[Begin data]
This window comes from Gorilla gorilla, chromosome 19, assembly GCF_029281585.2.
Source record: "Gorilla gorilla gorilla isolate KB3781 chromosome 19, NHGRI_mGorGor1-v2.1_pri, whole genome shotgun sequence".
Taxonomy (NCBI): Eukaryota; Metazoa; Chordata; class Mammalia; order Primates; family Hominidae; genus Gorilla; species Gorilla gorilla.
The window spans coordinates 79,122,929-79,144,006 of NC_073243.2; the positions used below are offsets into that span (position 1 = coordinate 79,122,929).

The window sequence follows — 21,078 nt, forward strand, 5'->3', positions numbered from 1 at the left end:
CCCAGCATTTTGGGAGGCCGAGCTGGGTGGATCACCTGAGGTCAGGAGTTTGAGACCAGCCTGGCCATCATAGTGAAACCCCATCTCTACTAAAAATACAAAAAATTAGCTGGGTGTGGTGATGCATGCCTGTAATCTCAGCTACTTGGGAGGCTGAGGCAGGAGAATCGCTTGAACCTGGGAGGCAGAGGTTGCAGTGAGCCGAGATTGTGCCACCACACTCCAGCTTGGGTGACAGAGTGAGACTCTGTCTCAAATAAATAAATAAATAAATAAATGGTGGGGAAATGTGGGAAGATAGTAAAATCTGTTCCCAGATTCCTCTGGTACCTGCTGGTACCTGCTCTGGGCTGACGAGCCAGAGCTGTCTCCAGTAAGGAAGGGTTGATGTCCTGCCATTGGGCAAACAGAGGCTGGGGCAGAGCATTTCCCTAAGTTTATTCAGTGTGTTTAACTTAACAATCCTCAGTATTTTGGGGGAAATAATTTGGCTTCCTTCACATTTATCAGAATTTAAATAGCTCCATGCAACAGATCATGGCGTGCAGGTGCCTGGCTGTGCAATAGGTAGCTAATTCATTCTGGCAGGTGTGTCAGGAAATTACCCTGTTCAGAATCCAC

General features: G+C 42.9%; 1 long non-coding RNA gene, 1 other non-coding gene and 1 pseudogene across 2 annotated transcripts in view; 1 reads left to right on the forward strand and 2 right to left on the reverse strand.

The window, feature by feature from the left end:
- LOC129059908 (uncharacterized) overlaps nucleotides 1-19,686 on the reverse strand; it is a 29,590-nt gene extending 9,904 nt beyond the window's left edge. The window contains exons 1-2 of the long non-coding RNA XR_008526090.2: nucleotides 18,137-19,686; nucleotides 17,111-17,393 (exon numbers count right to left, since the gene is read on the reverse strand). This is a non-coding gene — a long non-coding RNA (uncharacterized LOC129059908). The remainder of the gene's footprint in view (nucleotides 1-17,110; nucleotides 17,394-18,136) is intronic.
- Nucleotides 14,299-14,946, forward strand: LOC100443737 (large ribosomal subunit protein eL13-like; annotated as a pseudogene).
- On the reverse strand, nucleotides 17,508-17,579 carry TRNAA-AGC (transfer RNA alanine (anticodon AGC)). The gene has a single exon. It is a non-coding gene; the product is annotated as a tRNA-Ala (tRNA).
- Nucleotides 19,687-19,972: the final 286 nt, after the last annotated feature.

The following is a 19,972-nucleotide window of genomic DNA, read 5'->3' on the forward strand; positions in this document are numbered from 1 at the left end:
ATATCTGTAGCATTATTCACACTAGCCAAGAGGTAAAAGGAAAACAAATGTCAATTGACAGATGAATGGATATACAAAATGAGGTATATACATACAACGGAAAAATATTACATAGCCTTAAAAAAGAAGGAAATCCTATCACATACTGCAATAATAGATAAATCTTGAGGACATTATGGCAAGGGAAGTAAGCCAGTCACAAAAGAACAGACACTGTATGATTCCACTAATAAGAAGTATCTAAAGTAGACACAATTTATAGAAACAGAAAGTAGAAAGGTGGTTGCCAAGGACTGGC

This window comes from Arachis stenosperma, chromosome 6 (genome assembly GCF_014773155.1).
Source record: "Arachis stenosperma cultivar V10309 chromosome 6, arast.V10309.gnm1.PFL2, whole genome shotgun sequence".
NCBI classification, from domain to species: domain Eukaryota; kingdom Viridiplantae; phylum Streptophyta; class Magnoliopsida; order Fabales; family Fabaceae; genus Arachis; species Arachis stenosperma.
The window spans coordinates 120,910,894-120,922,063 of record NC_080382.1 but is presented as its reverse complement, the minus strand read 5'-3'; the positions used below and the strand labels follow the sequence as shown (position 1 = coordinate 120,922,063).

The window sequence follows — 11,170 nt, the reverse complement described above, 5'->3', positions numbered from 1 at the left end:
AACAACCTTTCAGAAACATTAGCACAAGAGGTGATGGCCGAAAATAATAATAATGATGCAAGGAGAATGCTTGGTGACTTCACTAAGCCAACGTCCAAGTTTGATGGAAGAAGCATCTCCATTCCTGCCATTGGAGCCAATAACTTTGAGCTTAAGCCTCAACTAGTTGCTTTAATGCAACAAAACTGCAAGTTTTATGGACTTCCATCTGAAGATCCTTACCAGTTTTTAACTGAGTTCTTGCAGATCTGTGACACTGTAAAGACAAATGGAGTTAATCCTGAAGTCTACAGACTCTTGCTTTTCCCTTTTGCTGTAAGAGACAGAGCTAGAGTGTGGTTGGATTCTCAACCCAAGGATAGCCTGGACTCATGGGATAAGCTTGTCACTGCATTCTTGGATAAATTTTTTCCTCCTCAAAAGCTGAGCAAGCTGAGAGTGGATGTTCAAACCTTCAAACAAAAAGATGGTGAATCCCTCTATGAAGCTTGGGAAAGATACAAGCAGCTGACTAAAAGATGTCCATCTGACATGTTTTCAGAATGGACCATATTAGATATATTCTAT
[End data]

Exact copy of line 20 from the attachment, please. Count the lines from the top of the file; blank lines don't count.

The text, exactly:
AACAACCTTTCAGAAACATTAGCACAAGAGGTGATGGCCGAAAATAATAATAATGATGCAAGGAGAATGCTTGGTGACTTCACTAAGCCAACGTCCAAGTTTGATGGAAGAAGCATCTCCATTCCTGCCATTGGAGCCAATAACTTTGAGCTTAAGCCTCAACTAGTTGCTTTAATGCAACAAAACTGCAAGTTTTATGGACTTCCATCTGAAGATCCTTACCAGTTTTTAACTGAGTTCTTGCAGATCTGTGACACTGTAAAGACAAATGGAGTTAATCCTGAAGTCTACAGACTCTTGCTTTTCCCTTTTGCTGTAAGAGACAGAGCTAGAGTGTGGTTGGATTCTCAACCCAAGGATAGCCTGGACTCATGGGATAAGCTTGTCACTGCATTCTTGGATAAATTTTTTCCTCCTCAAAAGCTGAGCAAGCTGAGAGTGGATGTTCAAACCTTCAAACAAAAAGATGGTGAATCCCTCTATGAAGCTTGGGAAAGATACAAGCAGCTGACTAAAAGATGTCCATCTGACATGTTTTCAGAATGGACCATATTAGATATATTCTAT